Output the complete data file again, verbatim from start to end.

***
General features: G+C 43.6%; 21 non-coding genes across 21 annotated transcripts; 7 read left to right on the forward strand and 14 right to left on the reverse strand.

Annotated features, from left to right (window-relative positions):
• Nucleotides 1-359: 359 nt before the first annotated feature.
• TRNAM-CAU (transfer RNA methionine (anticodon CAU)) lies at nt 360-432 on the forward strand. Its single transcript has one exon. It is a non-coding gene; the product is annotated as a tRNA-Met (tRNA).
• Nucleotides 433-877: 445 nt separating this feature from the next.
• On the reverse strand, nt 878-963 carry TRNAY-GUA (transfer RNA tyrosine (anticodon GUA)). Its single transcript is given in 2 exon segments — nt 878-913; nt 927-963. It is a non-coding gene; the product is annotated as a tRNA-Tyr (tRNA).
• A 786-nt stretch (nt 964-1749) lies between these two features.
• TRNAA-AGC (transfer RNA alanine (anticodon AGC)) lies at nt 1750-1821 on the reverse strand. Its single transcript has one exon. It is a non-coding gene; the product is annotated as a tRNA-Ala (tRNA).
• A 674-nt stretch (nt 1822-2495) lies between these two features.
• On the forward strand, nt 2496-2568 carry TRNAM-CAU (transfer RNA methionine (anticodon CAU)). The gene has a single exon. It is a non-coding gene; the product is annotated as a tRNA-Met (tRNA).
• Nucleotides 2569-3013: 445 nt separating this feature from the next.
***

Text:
General features: G+C 43.6%; 21 non-coding genes across 21 annotated transcripts; 7 read left to right on the forward strand and 14 right to left on the reverse strand.

Annotated features, from left to right (window-relative positions):
• Nucleotides 1-359: 359 nt before the first annotated feature.
• TRNAM-CAU (transfer RNA methionine (anticodon CAU)) lies at nt 360-432 on the forward strand. Its single transcript has one exon. It is a non-coding gene; the product is annotated as a tRNA-Met (tRNA).
• Nucleotides 433-877: 445 nt separating this feature from the next.
• On the reverse strand, nt 878-963 carry TRNAY-GUA (transfer RNA tyrosine (anticodon GUA)). Its single transcript is given in 2 exon segments — nt 878-913; nt 927-963. It is a non-coding gene; the product is annotated as a tRNA-Tyr (tRNA).
• A 786-nt stretch (nt 964-1749) lies between these two features.
• TRNAA-AGC (transfer RNA alanine (anticodon AGC)) lies at nt 1750-1821 on the reverse strand. Its single transcript has one exon. It is a non-coding gene; the product is annotated as a tRNA-Ala (tRNA).
• A 674-nt stretch (nt 1822-2495) lies between these two features.
• On the forward strand, nt 2496-2568 carry TRNAM-CAU (transfer RNA methionine (anticodon CAU)). The gene has a single exon. It is a non-coding gene; the product is annotated as a tRNA-Met (tRNA).
• Nucleotides 2569-3013: 445 nt separating this feature from the next.